Once again, the S&P 500 reached a new record high on Monday although its record-high close was just a whisker above Friday’s closing level.
Concerns about the weekend reports on the U.S. Federal Reserve’s plans to taper back its quantitative easing program were eclipsed by a better-than-expected Retail Sales report on Monday. After the U.S. Department of Commerce’s Census Bureau reported that retail sales for April advanced by 0.1 percent, compared with economists’ expectations of a 0.3 percent decline, the bulls were back to retain their turf.
The Dow Jones Industrial Average (NYSEARCA:DIA) lost 26 points to finish Monday’s trading session at 15,091 for a 0.18-percent decline. The S&P 500 (NYSEARCA:SPY) climbed a nearly-imperceptible seven one-hundredths of a single point (not a percentage) to set a new record-high close at 1,633.77 from Friday’s 1,633.70. The S&P also reached a new intraday record high of 1,636.
The Nasdaq 100 (NASDAQ:QQQ) rose 0.04 percent to 2,982. The Russell 2000 (NYSEARCA:IWM) slipped 0.14 percent from Friday’s record high close to end the day at 973. In other major markets, oil (NYSEARCA:USO) declined 0.82 percent to close at $33.86.
On London’s ICE Futures Europe Exchange, June futures for Brent crude oil declined by $1.15, or 1.11 percent, to $102.50/bbl. (NYSEARCA:BNO, NYSEARCA:USO). June gold futures declined by $6.00, or 0.42 percent, to $1,430.60 per ounce (NYSEARCA:GLD).
Transports slipped into reverse on Monday, with the Dow Jones Transportation Index (NYSEARCA:IYT) declining 0.51 percent.
European stocks had a tough session on Monday, as investors remained concerned about Wednesday’s release of GDP data on a number of euro zone countries, including Germany. The Euro STOXX 50 Index finished Monday’s trading session with a 0.28 percent decline to 2,777 — remaining above its 50-day moving average of 2,673.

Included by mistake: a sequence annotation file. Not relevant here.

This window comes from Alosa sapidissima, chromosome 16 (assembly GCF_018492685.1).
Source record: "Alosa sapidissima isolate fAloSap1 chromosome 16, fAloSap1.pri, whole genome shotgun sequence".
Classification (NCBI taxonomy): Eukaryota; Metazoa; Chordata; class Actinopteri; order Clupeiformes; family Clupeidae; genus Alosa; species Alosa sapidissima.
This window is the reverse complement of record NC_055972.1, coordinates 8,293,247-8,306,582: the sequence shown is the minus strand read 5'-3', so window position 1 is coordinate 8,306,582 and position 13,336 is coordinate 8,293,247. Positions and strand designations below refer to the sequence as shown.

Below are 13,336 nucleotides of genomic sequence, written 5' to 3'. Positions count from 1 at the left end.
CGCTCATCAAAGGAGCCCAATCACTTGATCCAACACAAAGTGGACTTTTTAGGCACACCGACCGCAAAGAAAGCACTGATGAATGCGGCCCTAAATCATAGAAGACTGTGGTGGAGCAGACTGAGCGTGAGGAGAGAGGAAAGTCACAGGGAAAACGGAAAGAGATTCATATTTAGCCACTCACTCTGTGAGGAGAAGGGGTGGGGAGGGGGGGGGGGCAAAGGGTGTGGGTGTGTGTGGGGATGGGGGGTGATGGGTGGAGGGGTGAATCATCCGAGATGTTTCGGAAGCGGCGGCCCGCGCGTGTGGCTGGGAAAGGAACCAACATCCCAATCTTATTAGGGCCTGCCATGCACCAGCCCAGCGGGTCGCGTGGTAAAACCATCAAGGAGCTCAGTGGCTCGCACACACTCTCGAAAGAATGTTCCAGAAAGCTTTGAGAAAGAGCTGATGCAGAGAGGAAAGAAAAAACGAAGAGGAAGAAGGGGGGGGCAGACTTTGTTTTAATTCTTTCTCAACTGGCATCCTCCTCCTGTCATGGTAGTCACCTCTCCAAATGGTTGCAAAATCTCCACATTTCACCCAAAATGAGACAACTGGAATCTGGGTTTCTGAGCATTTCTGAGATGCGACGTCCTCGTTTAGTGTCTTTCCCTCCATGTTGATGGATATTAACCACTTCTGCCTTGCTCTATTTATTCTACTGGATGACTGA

Japanese stocks continued to climb higher on Monday after the G-7 finance ministers, at their weekend meeting in Britain, signaled that they had no objection to further weakening of the yen. A weaker yen results in more-competitive prices for Japanese exports in foreign markets (NYSEARCA:FXY). During Monday’s trading session in Tokyo, the yen sank as low as 102.11 per dollar. The Nikkei 225 Stock Average jumped 1.20 percent to 14,782 (NYSEARCA:EWJ).
In China, stocks declined after a report from the National Bureau of Statistics revealed that fixed-asset investment during the first quarter of the year advanced by 20.6 percent, falling short of economists’ expectations of a 20.9 percent increase. The Shanghai Composite Index declined 0.22 percent to 2,241 (NYSEARCA:FXI). Hong Kong’s Hang Seng Index sank 1.42 percent to 22,989 (NYSEARCA:EWH).
Technical indicators reveal that the S&P 500 remains far above its 50-day moving average of 1,572 after closing at 1,633.77 — motivating bears to hope that we are watching the formation of a head-and-shoulders pattern, which would signal a decline. Its Relative Strength Index ticked upward from 67.36 to 67.37 — approaching the threshold level of 70. Most investors consider a Relative Strength Index above 70 as an “overbought” signal. The MACD remains above the signal line, suggesting the likelihood of a further advance.
For the day, half of the sectors finished in negative territory. The biggest losers were materials and utility. The healthcare sector had the best day of the group, with a 0.83-percent advance.
Consumer Discretionary (NYSEARCA:XLY): +0.02 percent
Technology (NYSEARCA:XLK): -0.25 percent
Industrials (NYSEARCA:XLI): -0.39 percent
Materials (NYSEARCA:XLB): -0.71 percent
Energy (NYSEARCA:XLE): -0.01 percent
Financials (NYSEARCA:XLF): +0.31 percent
Utilities (NYSEARCA:XLU): -0.53 percent
Health Care (NYSEARCA:XLV): +0.83 percent
Consumer Staples (NYSEARCA:XLP): +0.17 percent
Bottom line: Many stock sectors finished Monday’s trading session in negative territory despite the fact that the S&P 500 set a new record intraday high and beat Friday’s record close.
John Nyaradi is the author of The ETF Investing Premium Newsletter.